The Department of Corrections has refused to admit or deny having granted furlough to former police officer Victor Val Hocog, who admitted to illegal possession of methamphetamine or “ice” and was slapped with a 15-month prison term.
DOC Director Greg Castro assured the public, however, that the department does not operate in secrecy.
Castro pointed out yesterday that prison records are protected by law and are exempt from public inspection as detailed in Title I Government, Division 9, Chapter 9 or the Open Government Meetings and Records.
With regards to furlough, Castro said an inmate’s eligibility for this program can be found in the CNMI’s Administrative Act.
“I am not aware that favoritism was extended to any particular inmate,” the director said.
Sources at DOC disclosed that Hocog was granted furlough by then-DOC commissioner Ramon Mafnas.
Some citizens have wondered after seeing Hocog out of jail.
At his change of plea hearing last Sept. 25, Superior Court Presiding Judge Robert Naraja sentenced Hocog to 15 months in prison without parole. Hocog was given credit for 226 days of time served. His release date from DOC is April 15, 2015.
Last November, Naraja sealed Hocog’s court records.
Drug Enforcement Task Force police detective Jeffrey I. Norita stated in his report that during two transactions in January 2014, the then-active police officer Hocog handed a total of $100 worth of “ice” to the Task Force’s cooperating source at a poker establishment in As Lito.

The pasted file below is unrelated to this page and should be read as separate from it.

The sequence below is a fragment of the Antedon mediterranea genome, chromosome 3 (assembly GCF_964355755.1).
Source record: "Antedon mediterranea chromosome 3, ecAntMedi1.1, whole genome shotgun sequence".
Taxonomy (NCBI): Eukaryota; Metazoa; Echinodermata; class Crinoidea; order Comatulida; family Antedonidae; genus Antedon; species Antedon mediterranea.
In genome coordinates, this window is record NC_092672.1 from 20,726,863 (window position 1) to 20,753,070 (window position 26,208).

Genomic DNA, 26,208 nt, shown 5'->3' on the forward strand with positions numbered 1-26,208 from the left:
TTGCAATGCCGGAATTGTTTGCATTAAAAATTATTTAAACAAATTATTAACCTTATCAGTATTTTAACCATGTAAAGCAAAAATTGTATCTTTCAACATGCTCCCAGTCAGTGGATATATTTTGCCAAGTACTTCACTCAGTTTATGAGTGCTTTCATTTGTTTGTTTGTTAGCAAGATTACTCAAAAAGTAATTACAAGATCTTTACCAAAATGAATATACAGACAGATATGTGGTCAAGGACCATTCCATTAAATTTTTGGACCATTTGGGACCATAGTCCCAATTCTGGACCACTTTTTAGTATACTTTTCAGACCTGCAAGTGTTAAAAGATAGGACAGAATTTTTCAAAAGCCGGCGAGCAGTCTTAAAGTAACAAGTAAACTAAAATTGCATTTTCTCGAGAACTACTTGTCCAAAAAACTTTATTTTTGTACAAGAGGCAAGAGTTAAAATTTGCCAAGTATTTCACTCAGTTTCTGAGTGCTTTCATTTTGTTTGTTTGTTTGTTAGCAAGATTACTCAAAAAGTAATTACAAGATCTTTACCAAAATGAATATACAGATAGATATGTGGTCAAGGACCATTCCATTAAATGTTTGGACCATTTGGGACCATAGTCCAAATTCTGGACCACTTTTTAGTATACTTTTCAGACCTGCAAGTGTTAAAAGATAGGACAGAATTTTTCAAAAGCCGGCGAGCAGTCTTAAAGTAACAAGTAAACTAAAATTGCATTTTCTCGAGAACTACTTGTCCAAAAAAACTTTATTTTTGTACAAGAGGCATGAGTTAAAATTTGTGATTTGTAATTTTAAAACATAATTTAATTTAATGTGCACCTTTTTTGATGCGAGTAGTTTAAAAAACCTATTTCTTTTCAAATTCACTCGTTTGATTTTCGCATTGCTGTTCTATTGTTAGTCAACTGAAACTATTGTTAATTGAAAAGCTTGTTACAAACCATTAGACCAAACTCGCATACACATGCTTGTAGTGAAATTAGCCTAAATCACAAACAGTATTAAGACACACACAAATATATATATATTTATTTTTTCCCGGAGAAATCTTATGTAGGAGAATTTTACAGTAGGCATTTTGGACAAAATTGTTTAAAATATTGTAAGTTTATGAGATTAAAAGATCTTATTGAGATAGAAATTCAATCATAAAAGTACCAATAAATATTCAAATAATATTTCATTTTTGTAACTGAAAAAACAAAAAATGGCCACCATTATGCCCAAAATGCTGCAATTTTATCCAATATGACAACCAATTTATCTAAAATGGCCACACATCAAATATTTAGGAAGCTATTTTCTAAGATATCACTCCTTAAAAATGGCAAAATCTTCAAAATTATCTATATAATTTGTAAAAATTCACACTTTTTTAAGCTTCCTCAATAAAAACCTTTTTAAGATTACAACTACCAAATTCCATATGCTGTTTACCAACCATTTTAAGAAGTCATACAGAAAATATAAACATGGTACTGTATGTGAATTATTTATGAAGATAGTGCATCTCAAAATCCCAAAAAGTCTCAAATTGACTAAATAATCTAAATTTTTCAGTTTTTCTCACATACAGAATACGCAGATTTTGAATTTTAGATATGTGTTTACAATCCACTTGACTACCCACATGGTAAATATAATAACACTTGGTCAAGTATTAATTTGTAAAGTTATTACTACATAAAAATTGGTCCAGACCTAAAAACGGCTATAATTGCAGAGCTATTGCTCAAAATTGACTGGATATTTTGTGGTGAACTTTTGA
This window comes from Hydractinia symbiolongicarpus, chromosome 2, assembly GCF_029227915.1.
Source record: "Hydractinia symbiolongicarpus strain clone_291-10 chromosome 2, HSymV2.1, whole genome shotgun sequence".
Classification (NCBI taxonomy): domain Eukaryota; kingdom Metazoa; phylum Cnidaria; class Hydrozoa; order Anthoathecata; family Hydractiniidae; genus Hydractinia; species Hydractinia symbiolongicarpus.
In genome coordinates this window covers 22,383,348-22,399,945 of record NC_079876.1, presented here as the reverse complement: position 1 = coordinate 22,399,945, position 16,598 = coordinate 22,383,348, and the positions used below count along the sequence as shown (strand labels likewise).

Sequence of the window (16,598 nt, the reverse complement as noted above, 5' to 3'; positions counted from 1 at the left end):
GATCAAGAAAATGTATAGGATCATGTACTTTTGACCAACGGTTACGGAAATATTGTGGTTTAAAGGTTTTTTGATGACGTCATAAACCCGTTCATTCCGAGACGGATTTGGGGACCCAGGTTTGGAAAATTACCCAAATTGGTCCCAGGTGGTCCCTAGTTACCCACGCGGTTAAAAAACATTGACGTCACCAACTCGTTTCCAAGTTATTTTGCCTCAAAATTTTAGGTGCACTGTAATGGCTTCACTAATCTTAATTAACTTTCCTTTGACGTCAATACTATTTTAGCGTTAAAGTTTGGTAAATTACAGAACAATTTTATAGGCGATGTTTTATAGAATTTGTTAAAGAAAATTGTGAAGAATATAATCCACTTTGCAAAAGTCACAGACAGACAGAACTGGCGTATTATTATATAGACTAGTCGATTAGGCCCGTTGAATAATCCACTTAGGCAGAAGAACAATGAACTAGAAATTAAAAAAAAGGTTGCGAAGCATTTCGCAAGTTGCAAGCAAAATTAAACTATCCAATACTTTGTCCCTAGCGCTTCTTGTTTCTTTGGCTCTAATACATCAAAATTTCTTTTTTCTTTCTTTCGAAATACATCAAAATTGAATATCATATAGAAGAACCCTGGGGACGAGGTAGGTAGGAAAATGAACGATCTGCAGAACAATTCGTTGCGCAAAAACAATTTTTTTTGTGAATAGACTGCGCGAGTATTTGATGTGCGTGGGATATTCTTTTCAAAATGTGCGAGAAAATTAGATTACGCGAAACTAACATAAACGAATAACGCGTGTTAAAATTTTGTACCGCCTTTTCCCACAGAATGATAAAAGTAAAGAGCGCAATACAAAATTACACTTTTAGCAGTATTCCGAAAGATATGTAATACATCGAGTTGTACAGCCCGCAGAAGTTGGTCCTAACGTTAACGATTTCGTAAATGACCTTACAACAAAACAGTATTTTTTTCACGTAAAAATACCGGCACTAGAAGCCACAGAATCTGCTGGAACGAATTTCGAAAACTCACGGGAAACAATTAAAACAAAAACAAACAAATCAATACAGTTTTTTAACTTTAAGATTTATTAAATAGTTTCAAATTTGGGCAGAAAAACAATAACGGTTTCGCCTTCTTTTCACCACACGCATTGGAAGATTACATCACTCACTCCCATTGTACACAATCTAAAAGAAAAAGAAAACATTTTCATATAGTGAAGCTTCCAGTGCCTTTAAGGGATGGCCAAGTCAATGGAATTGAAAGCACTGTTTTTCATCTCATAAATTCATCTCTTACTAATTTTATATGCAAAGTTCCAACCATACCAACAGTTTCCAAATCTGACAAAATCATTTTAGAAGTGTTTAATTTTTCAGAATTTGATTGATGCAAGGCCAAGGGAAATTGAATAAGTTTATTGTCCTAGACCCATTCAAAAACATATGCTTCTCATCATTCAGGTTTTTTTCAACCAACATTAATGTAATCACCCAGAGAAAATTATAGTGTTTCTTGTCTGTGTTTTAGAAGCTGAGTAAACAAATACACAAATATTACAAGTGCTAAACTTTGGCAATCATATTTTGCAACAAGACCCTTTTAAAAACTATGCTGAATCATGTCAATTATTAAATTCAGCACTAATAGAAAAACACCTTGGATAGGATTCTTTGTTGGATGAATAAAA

Norita said that during the first transaction, Hocog used a brown SUV bearing a license plate AEG-871.
Officers revealed that the SUV was then leased to the office of Sen. Victor Hocog, who is the defendant’s father and is now the Senate president.
In 2009, the Office of the Attorney General charged the younger Hocog with assault and battery, attempted kidnapping, kidnapping, and unlawful possession of a controlled substance.
Hocog signed a plea deal with the OAG. In 2011, he pleaded guilty to assault and battery. Naraja sentenced him to a year in prison, all suspended except for nine days, with credit for nine days of served.
The Department of Public Safety hired Hocog back as a police officer 1 in August 2013.